By Isaac Hopkins
The Atlantic hosted an interview and panel discussion called “Feeding Future Generations,” which explored a wide-ranging set of solutions to the question “how do we sustainably continue to feed a growing global population?” The event was underwritten by the Beef Checkoff program and moderated by Corby Kummer, senior editor for The Atlantic.
Feeding Future Generations featured a panel of experts who discussed many approaches to easing world hunger. (Photo Credit: The Atlantic Monthly Group)
Dan Glickman co-chair of Agree, and former Secretary of the US Department of Agriculture, said that it’s up to Congress to “hurt the least fortunate people the least.” Panelist Tony Hall, director of The Alliance to End Hunger, former Representative of Ohio and US Ambassador to the UN Food and Agriculture Organization (FAO), like Glickman, spoke about the responsibilities of governments, researchers, and farmers to ease our global food crisis. Hall pointed out that “we spend only one half of one percent of our budget on international aid,” but as Congress looks for programs to trim, both men anticipate cuts to humanitarian aid and development investment.
According to Glickman, some of the problems Americans face stem from out-dated agricultural policies, where “the way we subsidize agriculture is not necessarily compatible with what we tell people to eat.” Suzy Friedman, Deputy Director of Working Lands at the Environmental Defense Fund, stressed that our food system policies need to reflect changing technology and goals, and should be based on data-oriented research.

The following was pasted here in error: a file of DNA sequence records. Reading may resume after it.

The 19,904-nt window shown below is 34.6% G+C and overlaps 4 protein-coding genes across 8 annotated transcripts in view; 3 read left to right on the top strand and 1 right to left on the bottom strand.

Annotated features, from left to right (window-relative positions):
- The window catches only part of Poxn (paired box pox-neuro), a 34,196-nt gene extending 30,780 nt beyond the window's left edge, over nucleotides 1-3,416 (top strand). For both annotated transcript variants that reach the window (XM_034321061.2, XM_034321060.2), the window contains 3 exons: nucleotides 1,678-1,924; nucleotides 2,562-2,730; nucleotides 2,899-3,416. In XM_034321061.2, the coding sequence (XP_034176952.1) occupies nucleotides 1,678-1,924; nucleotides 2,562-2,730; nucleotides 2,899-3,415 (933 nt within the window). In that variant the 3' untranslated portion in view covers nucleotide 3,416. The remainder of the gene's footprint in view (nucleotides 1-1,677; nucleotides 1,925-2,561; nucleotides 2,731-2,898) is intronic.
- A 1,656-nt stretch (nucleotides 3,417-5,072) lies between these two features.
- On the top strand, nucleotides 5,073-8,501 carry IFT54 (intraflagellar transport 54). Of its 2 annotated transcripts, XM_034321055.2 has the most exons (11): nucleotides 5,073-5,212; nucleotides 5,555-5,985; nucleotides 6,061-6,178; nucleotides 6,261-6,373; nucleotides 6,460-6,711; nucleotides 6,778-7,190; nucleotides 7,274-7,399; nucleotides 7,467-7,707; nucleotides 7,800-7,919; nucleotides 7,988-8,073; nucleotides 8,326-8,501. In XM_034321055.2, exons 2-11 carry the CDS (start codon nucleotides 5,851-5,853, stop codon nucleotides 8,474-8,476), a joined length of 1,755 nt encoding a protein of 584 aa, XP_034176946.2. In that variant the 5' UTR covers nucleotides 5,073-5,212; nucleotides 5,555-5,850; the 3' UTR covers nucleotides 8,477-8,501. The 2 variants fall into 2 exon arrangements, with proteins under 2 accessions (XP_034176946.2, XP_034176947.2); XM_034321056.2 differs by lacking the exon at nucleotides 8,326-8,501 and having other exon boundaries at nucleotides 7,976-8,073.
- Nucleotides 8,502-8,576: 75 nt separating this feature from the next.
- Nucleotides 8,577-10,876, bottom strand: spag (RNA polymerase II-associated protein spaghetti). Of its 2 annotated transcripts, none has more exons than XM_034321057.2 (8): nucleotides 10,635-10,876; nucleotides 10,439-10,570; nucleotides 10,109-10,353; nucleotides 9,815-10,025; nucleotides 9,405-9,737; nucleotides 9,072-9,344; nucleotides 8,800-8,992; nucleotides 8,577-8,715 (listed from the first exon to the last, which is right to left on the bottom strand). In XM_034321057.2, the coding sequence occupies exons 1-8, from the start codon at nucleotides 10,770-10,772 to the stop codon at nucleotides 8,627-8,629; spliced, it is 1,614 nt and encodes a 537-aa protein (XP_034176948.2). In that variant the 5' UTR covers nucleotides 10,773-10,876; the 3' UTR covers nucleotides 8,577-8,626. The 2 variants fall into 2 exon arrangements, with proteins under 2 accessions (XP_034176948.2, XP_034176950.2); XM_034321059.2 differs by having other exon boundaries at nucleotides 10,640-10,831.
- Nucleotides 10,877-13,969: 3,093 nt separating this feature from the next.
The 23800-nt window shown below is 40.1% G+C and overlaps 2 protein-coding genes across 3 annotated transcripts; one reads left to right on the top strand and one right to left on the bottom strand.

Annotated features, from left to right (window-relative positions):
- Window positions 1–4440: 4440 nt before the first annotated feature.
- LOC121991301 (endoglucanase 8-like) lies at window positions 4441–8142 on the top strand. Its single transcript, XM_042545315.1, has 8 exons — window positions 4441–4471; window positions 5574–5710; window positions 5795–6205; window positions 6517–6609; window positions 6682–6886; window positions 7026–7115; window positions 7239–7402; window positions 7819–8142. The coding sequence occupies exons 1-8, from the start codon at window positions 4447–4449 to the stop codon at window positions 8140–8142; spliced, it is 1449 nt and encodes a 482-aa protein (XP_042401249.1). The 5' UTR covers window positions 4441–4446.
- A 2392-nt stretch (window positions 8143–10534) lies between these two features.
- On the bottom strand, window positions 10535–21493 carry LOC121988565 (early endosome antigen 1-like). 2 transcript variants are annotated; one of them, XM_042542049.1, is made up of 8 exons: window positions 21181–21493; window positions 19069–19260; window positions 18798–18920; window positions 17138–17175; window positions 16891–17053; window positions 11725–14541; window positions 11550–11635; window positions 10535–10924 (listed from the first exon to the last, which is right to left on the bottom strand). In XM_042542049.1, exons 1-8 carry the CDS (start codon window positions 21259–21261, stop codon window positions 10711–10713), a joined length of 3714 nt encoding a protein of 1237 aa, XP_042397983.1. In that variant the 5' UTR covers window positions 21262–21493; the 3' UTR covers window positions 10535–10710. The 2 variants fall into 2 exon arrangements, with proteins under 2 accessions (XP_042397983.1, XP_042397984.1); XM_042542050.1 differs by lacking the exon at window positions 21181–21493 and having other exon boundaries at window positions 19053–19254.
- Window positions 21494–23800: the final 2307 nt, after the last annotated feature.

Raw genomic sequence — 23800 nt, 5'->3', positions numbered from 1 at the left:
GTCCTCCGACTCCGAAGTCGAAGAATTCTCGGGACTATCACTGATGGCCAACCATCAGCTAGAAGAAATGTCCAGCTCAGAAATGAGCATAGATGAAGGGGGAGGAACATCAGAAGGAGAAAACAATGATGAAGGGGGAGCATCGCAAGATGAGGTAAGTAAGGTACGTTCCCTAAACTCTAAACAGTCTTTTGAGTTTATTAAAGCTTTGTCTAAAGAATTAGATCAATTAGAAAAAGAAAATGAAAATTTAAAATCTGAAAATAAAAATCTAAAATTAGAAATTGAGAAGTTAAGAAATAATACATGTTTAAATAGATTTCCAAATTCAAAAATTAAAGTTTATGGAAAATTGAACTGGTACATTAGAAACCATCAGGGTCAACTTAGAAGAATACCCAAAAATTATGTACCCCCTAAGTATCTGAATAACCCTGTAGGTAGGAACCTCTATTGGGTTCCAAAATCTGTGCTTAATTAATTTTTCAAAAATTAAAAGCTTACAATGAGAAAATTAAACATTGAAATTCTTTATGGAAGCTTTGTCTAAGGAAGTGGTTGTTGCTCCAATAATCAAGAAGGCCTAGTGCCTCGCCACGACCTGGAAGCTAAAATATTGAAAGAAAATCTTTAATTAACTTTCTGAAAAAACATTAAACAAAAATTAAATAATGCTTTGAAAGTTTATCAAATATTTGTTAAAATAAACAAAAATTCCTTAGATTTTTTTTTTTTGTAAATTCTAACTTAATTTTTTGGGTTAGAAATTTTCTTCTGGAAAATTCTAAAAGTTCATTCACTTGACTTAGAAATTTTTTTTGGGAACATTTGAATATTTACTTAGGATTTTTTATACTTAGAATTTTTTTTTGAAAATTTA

Any new policies designed to improve America’s food system must be built around ranchers and famers. “We are the original environmentalists,” said rancher Steve Foglesong, who owns Black Gold Ranch and Feedlot, because farmers care for the land where they live, work, and raise families. He called for farmers and ranchers to be given the freedom to maximize their production in order to combat hunger.
Issues of agriculture, governance, markets, and the environment are interwoven, requiring coordinated approaches to solve them, according to the panelists. Hall believes that we can accomplish this, but it will take collaboration that we so far failed to achieve, he said, rooted in strong leadership.
Who have you seen providing leadership on food security issues, locally, in government, or around the globe? Tell us in the comments!
Isaac Hopkins is a research intern with the Nourishing the Planet project